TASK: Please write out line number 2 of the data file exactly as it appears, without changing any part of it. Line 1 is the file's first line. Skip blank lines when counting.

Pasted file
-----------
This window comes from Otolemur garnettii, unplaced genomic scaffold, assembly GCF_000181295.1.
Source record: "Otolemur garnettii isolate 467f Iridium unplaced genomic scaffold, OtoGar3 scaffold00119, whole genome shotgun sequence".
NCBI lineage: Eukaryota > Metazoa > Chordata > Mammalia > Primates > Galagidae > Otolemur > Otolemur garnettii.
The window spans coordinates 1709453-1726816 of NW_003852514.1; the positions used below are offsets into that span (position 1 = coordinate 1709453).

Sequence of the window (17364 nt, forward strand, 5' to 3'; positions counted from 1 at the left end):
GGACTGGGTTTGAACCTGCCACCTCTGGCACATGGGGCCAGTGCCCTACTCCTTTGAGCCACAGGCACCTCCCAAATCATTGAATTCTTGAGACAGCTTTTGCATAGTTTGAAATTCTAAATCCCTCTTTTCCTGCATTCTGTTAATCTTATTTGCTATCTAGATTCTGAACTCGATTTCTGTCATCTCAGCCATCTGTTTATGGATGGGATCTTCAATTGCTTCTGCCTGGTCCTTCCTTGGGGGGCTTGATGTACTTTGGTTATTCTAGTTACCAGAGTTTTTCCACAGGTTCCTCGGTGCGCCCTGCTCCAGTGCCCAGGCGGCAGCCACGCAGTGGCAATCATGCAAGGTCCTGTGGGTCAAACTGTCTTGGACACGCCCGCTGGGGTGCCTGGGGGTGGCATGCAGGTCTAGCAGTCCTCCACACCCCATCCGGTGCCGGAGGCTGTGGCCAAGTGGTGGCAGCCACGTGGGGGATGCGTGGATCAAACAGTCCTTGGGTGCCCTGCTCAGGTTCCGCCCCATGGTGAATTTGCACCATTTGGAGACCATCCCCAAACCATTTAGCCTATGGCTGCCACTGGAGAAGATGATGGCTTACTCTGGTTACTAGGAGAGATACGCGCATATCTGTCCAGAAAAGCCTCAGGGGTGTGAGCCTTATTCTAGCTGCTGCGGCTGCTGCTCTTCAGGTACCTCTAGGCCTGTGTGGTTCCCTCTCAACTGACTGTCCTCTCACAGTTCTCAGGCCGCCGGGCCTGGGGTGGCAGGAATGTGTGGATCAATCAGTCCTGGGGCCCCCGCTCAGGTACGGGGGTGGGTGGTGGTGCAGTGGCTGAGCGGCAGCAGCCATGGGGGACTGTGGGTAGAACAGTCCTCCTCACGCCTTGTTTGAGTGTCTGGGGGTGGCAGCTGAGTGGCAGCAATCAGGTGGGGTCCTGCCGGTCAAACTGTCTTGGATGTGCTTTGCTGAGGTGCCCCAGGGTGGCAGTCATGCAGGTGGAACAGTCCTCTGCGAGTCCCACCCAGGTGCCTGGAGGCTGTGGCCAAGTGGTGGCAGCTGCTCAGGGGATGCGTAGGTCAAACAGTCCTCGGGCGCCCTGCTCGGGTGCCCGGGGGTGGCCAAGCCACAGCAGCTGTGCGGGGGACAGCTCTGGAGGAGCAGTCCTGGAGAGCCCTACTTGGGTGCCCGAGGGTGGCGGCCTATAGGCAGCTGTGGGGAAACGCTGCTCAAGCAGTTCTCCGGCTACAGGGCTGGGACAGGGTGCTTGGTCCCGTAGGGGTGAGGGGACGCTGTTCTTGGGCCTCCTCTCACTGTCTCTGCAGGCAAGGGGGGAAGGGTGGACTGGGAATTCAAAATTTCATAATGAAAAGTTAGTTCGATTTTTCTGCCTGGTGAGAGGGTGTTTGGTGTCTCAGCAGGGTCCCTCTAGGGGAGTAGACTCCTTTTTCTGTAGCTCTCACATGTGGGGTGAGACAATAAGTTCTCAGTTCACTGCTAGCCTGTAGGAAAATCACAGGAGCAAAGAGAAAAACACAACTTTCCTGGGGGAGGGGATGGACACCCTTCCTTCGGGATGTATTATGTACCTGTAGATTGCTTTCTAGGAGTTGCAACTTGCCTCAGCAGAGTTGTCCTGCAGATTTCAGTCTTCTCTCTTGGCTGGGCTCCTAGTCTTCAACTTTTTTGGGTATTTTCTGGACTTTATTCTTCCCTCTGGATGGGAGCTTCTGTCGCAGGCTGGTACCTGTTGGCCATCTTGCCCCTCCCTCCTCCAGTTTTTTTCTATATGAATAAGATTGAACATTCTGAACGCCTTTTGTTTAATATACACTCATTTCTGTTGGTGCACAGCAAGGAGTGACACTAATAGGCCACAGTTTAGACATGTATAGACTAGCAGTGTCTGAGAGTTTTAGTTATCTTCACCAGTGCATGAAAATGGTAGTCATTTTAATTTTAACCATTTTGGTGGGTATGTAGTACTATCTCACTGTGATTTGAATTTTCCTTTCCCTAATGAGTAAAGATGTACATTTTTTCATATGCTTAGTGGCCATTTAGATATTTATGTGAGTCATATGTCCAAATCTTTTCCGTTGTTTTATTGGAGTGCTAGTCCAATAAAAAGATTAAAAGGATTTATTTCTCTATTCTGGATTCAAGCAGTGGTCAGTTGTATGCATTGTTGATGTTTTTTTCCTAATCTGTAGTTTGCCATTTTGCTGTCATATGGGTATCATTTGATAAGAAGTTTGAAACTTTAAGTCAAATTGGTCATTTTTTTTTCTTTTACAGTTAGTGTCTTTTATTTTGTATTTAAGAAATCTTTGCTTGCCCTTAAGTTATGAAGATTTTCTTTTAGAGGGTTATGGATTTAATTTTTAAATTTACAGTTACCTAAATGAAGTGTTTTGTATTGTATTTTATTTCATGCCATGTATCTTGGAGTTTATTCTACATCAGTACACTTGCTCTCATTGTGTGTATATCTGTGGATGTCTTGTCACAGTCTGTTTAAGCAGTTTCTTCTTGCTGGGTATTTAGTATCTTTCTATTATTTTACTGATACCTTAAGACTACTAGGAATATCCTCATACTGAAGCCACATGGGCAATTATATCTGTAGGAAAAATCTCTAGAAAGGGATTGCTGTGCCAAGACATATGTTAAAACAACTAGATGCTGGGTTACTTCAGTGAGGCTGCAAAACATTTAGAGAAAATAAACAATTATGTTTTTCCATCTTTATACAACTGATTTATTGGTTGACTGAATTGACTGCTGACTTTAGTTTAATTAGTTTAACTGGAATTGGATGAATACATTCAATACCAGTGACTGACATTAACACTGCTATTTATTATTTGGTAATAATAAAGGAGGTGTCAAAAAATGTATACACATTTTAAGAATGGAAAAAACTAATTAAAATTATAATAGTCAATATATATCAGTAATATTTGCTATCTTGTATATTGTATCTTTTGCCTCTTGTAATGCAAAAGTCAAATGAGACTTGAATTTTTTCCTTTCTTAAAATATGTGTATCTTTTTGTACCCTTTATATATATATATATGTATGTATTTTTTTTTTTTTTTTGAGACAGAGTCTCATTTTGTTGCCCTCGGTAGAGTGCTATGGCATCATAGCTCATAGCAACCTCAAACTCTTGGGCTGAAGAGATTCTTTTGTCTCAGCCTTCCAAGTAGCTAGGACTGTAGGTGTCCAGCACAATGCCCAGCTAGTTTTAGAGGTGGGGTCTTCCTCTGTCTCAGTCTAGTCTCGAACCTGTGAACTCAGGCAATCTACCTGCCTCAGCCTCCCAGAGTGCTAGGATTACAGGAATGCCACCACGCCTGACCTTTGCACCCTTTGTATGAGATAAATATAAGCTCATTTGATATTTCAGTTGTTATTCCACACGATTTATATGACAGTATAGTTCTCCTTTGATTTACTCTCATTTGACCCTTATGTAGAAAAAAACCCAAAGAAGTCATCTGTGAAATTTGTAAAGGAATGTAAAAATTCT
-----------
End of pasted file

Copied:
Source record: "Otolemur garnettii isolate 467f Iridium unplaced genomic scaffold, OtoGar3 scaffold00119, whole genome shotgun sequence".